Brokers will soon have a new Code of Practice

Brokers will soon have a new Code of Practice | Insurance Business Australia

Brokers will soon have a new Code of Practice

Insurance brokers will soon have a new code of practice. Phil Kewin (pictured), CEO of the National Insurance Brokers Association (NIBA), said he hopes a final version of the Insurance Brokers Code of Practice will be out in February. The closing date for any submissions on the latest draft is only days away – December 10.

“I think disclosure is what’s going to be the more contentious issue,” said Kewin.

The NIBA CEO said he expects the new code to be very similar to the current draft with some fine tuning based on the latest submissions.

An earlier, first draft of the new code was completely revised following submissions from stakeholders last year. For that draft, 10 submissions were received, including six from NIBA members.

Read next: NIBA examines Insurance Brokers Code of Practice

The submissions from NIBA members were generally short but supportive of that first draft of the new code, according to an independent reviewer helping NIBA with the draft. However, reported the reviewer from Asperdel Consulting, one submission from a large broking firm suggested winding back some of the changes. The broking firm argued this was necessary, said the reviewer, “due to implementation challenges and the extension of commitments beyond that required at law.”

In contrast, the reviewer said submissions from the Consumer Federation of Australia (CFA) and the Insurance Brokers Code Compliance Committee (IBCCC) “strongly criticised the existing and proposed NIBA codes of practice and advocated for a complete re-write.”

According to the Asperdel consultant, issues raised by submissions included concerns that the code should go beyond the law and not simply restate it and that the revised Code should set higher standards and set direction for the profession, including in relation to ethical conduct.

Another issue from the first drafting revolved around the need to clearly spell out the limits of a broker’s role to clients.

An additional concern: “The Code should be clear on how obligations are enforced and allow anyone to report a breach of the Code,” said the consultant.

Transparency around remuneration disclosure was another issue in the first draft.

“Questions remain about what should be disclosed and how, in order to promote transparency and assist effective decision making,” said the consultant.

The latest draft includes modifications based on these submissions.

“Based on the feedback received during the consultation period the previous draft code has been overhauled and a new code built from the ground up, resulting in a clearer, more client-focused code that builds on NIBA’s commitment to greater professionalism as an industry,” says NIBA’s website.

As this latest draft is tweaked, Kewin said the disclosure issue remains the most contentious.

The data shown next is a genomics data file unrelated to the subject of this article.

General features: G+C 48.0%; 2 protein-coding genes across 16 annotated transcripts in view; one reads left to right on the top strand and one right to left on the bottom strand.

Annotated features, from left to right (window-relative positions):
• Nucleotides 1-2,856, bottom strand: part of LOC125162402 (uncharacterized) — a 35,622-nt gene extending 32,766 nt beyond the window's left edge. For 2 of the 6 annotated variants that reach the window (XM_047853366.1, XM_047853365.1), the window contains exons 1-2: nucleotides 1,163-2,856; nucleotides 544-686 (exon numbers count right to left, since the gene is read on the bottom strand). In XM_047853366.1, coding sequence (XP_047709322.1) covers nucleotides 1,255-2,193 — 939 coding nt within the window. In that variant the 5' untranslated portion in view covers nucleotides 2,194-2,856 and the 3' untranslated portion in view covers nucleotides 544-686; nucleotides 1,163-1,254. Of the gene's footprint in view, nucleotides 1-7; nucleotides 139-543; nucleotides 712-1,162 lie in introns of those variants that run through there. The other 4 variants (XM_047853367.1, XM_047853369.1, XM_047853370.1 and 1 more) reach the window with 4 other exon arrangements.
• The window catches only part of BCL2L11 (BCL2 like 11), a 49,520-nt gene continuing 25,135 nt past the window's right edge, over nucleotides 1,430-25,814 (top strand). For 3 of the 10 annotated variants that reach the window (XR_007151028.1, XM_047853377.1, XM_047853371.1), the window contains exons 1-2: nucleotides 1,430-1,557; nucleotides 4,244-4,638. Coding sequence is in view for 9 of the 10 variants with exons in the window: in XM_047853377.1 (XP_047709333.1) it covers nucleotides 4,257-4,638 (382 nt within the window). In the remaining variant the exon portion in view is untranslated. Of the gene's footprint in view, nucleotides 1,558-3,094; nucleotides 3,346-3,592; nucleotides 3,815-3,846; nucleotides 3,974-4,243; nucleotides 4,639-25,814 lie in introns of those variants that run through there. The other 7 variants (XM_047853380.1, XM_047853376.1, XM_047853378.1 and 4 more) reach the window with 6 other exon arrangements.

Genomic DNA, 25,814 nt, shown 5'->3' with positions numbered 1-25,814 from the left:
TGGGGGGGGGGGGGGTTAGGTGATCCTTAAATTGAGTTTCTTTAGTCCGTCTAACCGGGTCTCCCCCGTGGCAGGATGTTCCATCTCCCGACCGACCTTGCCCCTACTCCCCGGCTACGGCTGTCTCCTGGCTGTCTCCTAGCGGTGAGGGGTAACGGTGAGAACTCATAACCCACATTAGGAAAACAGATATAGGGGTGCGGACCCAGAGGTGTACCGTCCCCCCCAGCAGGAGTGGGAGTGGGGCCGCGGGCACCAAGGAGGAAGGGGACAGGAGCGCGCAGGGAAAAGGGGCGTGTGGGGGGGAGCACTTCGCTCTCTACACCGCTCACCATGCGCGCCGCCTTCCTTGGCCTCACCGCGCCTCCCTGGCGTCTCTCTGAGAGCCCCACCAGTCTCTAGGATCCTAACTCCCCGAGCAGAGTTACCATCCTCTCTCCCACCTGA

“One could argue that it’s not an issue because if you look at the Banking and Financial Services Royal Commission there were no issues uncovered involving brokers or broker renumeration that showed systemic issues or customer detriment so therefore, one could say, where’s the need?”

However, Kewin said there is a need.

“Community expectations continue to develop and it’s important for us to dictate our own terms rather than have them dictated to us. If we’re to be considered a profession, we need to ensure that we’re setting standards above community expectations,” he said. 

Industry veteran John Trowbridge, in his landmark report for the Insurance Council of Australia (ICA) looking at ways to make commercial insurance more affordable and available, raised similar broker disclosure issues.

“I’ve advocated that there be clear disclosure. I mean, some people say you shouldn’t have commissions at all, others say they should be regulated. I say, leave them, let them exist, but make sure people know what they’re paying, because a lot of people don’t and they’re not told,” Trowbridge said to Insurance Business when his final report was released in September.

“I think the insurance industry, including the brokers, understand that if they don’t support the community properly, in other words if they engage in practices which the community doesn’t tolerate then they’re likely to be legislated,” he said.

Trowbridge suggested that a solution to the issue of fees disclosure could be a new code of practice for brokers. Kewin said this issue is one of the key changes in the latest code draft.

Read more: The ICA Trowbridge plan to make commercial insurance more affordable

“I wouldn’t phrase it around brokers not disclosing fees. I’d phrase it around the fact of just setting what the guidelines are around expectations and disclosure because brokers do disclose their fees, commissions are disclosed if the clients request it,” said Kewin.

“It’s about setting a higher standard and ensuring that when you enter into an agreement the client understands what they’re paying for the service and that that’s normal business operations,” he said. 

The Insurance Brokers Code of Practice is independently administered by the Australian Financial Complaints Authority (AFCA). NIBA says it is committed to ensuring that this code promotes higher standards and professionalism in the insurance broking industry.